The doors to the craft show have opened,and customers are beginning to make their way down the aisle. One stops at your booth to look at your PMC jewelry."What is this?" she asks.
That question looms large for many in the PMC community. Do you answer "Fine Silver" or "Precious Metal Clay"? Both are technically correct, so the question is, which will help you make the sale?
|Triangle pendant of PMC+, brass, fine silver, and sterling wire,
by Celie Fago.
Legally, any piece made exclusively from PMC can be stamped ".999 fine silver." After firing, precious metal clay is pure silver, and requires no further explanation. (Federal law also requires that anything stamped with a fineness mark – fine silver, sterling, 24k gold, etc. – must also be stamped with are registered trademark. This law applies to any piece sold across state boundaries.) The marks maybe applied either before or after firing.
But while it is perfectly accurate and legal to describe PMC pieces simply as "fine silver," many artists choose to market their pieces as PMC. "The whole thing about selling hand-crafted work is that people are buying the magic of the artist's life and how the piece is made," says PMC artist and certified PMC instructor Elaine Luther of Chicago. "To me, technique is always a selling point. Whatever technique I use, I explain to people what it is."
Since she sells primarily through galleries, Elaine includes a hang tag with an explanation of what PMC is on one side,and an artist's statement on the other on each piece. Other artists choose to keep the PMC aspect of their marketing more informal, labeling the pieces simply as"fine silver" and leaving the explanation of PMC to the sales patter.
"When you say 'precious metal clay,'people think of clay in the traditional form," says Diana Contine of Dakota Moon in New Hope, Pennsylvania. "So if I don't have time to educate at the moment, or if it's in a gallery or someplace I'm not there to tell people what it is, I'll just put 'fine silver' down so [customers] understand that it is a precious metal."
On occasions when she has a longer contact with customers, Diana uses the fact that her pieces are made of PMC as a sales tool. "I think people are fascinated by the fact that it's called a clay, but it's actually a metal. It's like alchemy," she says. "It's like Merlin says, 'I'm going to turn this clay into a piece of silver.' It's like magic."
Educating the customer does take time, though, and runs the risk that the customer won't understand the value of the piece."People invariably don’t know what the heck I’m talking about until at least the second time [through the explanation],"says Celie Fago of Bethel, Vermont, who tailors the detail of her PMC explanation to the apparent interest of the customer."I think it's confusing primarily to hear it's a clay/it's a metal. It's really thrilling when they make that connection in their minds. And once they see the stuff and get convinced, then they invariably get excited."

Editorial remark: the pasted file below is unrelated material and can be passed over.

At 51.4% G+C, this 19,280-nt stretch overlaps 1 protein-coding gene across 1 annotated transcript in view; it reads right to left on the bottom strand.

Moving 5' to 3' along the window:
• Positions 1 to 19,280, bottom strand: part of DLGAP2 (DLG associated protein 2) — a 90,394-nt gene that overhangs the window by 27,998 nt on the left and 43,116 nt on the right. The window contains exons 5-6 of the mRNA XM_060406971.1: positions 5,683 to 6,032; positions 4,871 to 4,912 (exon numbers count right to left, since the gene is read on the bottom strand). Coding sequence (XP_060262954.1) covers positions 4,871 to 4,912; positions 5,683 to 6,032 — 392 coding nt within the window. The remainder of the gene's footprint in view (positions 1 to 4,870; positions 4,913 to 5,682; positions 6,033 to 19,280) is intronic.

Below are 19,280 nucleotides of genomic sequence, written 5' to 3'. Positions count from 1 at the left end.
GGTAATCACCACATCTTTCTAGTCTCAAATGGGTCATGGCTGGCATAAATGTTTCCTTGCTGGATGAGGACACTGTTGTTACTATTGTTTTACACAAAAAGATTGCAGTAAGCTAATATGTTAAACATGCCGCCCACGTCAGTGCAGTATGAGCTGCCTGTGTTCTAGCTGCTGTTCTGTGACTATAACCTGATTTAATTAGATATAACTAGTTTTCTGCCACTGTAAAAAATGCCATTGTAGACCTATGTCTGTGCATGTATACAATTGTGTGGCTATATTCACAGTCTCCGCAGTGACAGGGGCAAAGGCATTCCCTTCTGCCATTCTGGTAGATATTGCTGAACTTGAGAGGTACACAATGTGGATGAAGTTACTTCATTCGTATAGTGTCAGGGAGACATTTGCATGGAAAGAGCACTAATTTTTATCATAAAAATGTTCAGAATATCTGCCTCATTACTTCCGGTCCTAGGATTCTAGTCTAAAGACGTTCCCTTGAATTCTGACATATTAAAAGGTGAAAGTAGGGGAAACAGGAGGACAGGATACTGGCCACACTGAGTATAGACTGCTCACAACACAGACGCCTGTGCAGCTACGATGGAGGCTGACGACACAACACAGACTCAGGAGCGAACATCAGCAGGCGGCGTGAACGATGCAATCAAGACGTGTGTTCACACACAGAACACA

The danger with that excitement is that PMC will be seen as a fad. "If all you have time for is the newness [of PMC], you have to be careful. You may be getting on a slippery slope that will require you to be new again next year," says Studio PMC Technical Editor Tim McCreight.
To avoid that pitfall, artists must remember that the key selling point is the piece itself, not the materials it is made of, says Pam Lacey of Wilton, Connecticut, a PMC artist with a background in the corporate world as a product development specialist. "Fine silver appeals to people [because] I can say this is pure silver, and it's more valuable than sterling, all words that people love," she explains. "But if you have a really ugly piece of fine silver, and a beautiful piece of sterling, the sterling is going to sell."
The same is true of PMC. "PMC just happens to be a way to get there," Pam says."If you have something gorgeous, and the person is attracted to [the piece] because it is gorgeous, and you tell them it's made of PMC, that's gravy. It's the ribbon tied on the bag that they weren't expecting."
So should you or shouldn't you sell your pieces as PMC? The answer depends on both you and your customers. When students ask her the question, Celie says she "usually probes them a little bit about their market, and that usually gives me a little time to observe their skills at explaining themselves, and how they view their market and even a little psychology like what kind of rapport they have with their clients." If the student has the sales skills and the opportunity to educate their clientele, Celie encourages them to market their pieces as PMC. "I think it helps everybody, including those of us who love PMC, if they go into some detail about it," she says.
But that may not be the case if the artist is several steps removed from his customers. "If you're shipping things all over the country, and trying to decide whether in a tiny little space to put PMC or 999, I think the best answer is to stamp it 999, and then have a nice story card that explains it," she says.
And if selling your pieces as "fine silver" works best for you, you can take that path without hesitation, as well. "It's really about knowing your audience," says Pam. "You have to know your customer, how to talk to them, and how to close that sale.... Where you're marketing [your jewelry] and what you're doing will determine whether you call it fine silver or PMC."